When Markie was a freshman at Irving High, he used to lie in bed and think about murdering his parents. He did not think about getting caught. He did not think about what he’d do with the bodies. He merely thought of getting rid of their unendurable pressure. Markie planned to do it in the dead of night, when his …
I live in a mythical city where almost no one wants to be. People appear guilty. A plantation once sat on a hill in the middle of town and slaves once slaved in the cotton fields on the nearby muddy bottoms of the river. People feel ashamed.
Many stay inside as much as possible. The streets are full of tinted window cars, yet the stores are often empty. If you bump into someone in the city they say, This town, it’s got the movies and the mall and that’s all, that’s all.
You hear, I’m leaving town on a business trip. You hear, we’ll be over in the capital city for the weekend. You hear, we’ll be down on the beach on the coast, and may be doing some birding. You hear, we’re driving down to the big city to see an opera or Bob Dylan.
Late at night you hear the dead plantation slaves singing from unmarked graves. I get up from my bed and go to the window to hear better, but never can fully grasp what words are being sung.
Of course the city has its blusterers. Having been a part of the South that lost the civil war, the people love their guns and are filled with patriotic piss and vinegar. Young men pretend they’re military and to keep in shape form columns that march the twelve miles west to the river and back, singing songs about how they will save America. Then they do their praying.
What seems to actually save the city is drugs and alcohol. Many I know whose hearts are broken live at home in cups and dope, or spend their nights in a multitude of bars.
A week ago a downtown crowd lynched the poet laureate off the abandoned theatre’s movie marquee. An alligator was caught slinking down the main street.
Years earlier a distraught man torched the library. Hunks of petrified wood surround the graves of confederate officers. The newspaper says who is smiling today, and carries tales of bizarre murders.
Nothing gets aborted.
These would codify the myth of perfection to prosecute the imperfect. Their justice is blindfolded so she’ll never look into a mirror. (With this submission, we welcome Chuck into the raving ranks of our Contributing Poets. Read more of his madness on his new page – check it out.) – mh clay
You better be still. You better be still, still as your mother tried to teach you, way back in a time you don’t remember. All the animal motions, divine and volcanic, will get you only so far.
Roller coasters, a hard, wind-whipped rain, your sports car approaching a curve at ninety—I would never make light of these grand fulfillments. They have their place, but you better be still, learn to sit as you see people wait for a train or a bus, not with resignation, but with a mind at rest, at peace, in the place of the timeless flower.
Whatever you are running from–be it time, be it death, be it the grief of a broken heart, or the suffering that rides with life, learn to be still like a cat waiting at the door. Gather patience like moonlight on a cloudless night, and study the familiars nearby, say a chair or a table, say a sunlit windowsill or books lined up on a shelf.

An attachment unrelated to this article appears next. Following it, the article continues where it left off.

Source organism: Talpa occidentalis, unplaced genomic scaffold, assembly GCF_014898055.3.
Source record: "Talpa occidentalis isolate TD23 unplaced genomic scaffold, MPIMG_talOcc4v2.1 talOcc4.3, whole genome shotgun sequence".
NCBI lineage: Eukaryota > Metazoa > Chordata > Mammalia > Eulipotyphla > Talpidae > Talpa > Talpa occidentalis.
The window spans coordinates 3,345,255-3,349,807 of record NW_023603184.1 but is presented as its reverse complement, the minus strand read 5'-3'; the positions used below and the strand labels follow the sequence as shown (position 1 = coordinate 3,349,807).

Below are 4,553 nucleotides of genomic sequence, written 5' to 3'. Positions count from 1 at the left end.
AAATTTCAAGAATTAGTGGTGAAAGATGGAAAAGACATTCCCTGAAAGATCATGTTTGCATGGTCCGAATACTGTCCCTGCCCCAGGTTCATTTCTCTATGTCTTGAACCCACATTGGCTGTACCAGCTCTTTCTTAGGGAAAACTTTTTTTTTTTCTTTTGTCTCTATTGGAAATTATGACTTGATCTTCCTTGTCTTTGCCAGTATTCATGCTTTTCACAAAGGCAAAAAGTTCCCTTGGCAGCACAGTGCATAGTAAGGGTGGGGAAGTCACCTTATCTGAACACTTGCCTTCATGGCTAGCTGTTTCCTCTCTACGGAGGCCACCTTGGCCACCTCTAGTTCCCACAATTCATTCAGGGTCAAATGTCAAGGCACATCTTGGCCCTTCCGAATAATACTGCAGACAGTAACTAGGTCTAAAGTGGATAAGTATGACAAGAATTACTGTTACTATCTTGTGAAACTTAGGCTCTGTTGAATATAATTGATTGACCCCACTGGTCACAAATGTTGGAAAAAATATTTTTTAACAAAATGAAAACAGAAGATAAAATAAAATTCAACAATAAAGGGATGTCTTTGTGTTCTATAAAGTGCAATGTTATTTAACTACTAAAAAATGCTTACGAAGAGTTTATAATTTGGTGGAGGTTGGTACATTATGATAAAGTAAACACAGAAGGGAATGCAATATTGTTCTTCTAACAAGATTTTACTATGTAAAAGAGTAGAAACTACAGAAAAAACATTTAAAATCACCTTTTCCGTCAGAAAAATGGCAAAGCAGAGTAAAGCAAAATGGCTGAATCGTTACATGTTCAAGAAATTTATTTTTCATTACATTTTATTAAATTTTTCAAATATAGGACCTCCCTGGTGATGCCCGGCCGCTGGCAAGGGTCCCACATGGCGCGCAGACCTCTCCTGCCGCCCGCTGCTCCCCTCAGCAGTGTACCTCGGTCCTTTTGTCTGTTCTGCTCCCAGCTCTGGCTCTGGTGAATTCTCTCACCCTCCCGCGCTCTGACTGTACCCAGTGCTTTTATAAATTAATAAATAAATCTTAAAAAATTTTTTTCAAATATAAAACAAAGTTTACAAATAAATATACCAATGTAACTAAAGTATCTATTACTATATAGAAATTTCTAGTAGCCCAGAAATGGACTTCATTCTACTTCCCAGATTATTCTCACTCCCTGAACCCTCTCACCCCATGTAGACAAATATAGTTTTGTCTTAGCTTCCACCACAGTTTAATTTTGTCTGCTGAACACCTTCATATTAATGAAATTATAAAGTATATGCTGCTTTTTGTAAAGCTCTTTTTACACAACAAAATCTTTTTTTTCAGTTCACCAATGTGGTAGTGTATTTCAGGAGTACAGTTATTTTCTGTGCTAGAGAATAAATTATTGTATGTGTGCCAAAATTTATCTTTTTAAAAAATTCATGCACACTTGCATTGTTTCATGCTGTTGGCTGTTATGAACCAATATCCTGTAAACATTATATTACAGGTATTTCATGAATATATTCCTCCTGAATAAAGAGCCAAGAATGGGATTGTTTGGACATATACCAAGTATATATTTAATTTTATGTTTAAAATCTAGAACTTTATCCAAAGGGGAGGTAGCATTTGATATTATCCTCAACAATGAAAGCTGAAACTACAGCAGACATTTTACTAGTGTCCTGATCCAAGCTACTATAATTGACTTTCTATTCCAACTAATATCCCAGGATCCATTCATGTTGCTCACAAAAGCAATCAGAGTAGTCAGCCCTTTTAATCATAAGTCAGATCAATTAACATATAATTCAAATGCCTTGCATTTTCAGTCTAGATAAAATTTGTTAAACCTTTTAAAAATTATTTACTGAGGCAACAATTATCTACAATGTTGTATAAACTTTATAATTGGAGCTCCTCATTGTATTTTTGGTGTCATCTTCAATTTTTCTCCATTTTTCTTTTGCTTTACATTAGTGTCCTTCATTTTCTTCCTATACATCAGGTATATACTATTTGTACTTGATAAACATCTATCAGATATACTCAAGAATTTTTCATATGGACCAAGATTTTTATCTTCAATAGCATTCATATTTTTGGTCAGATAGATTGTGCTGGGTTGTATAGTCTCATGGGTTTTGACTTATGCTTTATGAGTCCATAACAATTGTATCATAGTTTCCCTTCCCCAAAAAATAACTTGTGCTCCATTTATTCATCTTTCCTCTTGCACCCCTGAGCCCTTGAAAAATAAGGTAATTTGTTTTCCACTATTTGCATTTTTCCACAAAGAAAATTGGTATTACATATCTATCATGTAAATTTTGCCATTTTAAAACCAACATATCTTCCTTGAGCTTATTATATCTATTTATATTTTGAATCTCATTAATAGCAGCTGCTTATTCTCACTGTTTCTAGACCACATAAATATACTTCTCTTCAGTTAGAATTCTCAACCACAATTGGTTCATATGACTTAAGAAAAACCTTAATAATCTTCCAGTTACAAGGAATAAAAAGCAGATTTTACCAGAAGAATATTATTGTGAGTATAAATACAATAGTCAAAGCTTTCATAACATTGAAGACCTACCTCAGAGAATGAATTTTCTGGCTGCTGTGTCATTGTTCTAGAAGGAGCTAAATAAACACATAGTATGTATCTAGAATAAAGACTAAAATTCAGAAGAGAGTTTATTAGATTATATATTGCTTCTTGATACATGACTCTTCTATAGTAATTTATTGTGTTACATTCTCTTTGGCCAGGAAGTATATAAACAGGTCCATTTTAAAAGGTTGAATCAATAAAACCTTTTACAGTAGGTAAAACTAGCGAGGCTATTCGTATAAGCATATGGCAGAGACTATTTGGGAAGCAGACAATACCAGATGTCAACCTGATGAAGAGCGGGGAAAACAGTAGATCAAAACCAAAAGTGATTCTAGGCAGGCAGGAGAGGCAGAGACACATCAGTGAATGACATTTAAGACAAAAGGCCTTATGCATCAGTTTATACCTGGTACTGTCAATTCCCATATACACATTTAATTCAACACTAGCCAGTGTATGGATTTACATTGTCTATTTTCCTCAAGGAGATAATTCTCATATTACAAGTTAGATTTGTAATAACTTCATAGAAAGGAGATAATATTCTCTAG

Know that they come to offer help, wordless like the great beautiful paintings in a museum, in touch with the timeless we carry in our body and mind.
It comes when we aren’t seeking, when we cease stressing; it comes… – mh clay
Well, I’d say I’ve done fairly well in this hardball game of life we all come to naked and crying. I’ve got two great grown kids—Sarah and Mark—who seem sane and happy, I’ve got my loving wife Mary of thirty years, I’ve got my two story home in suburban north Dallas, and a job with Grace Insurance that I’ve long …
The American soldier suicides from the Afghan and Iraqi wars have gathered on the porch of the former president’s house in a wealthy neighborhood of Dallas.
They are shades, mostly invisible. The secret service guards are trained to spot what is tangible. The shades wait patiently most of the cool October day until the twilight comes. Finally one steps forward and rings the doorbell.
The shades of suicide do not have the best eyesight, and so when a man answers the door in the late light, they assume it’s the former president.
“Sir,” the shade spokesman says, “may I address you as the Indians do, as the great father?”
The man at the door seems to nod and the shade continues. “We are here, your loyal soldiers now passed, to put your troubled heart at ease, great father. We know that terrible nightmares must haunt you daily over the innocents killed in your two wars. We can’t speak for all, but we–the soldier suicides of your wars–have come to say we have forgiven you, and our families, which have suffered so, will someday in the future, forgive you. Go forward, great father, and live in joy and peace.”
The suicides then leave the porch and float away into the star-filled heavens. Up and up they go, the thousands, like smoke rising from a fire. The man–a butler–walks down to the curb to check the mail. He smiles a little, noticing the flurry of October leaves spin off the wide lawn.
Great fathers are oblivious to what their butlers know; service men to service man. – mh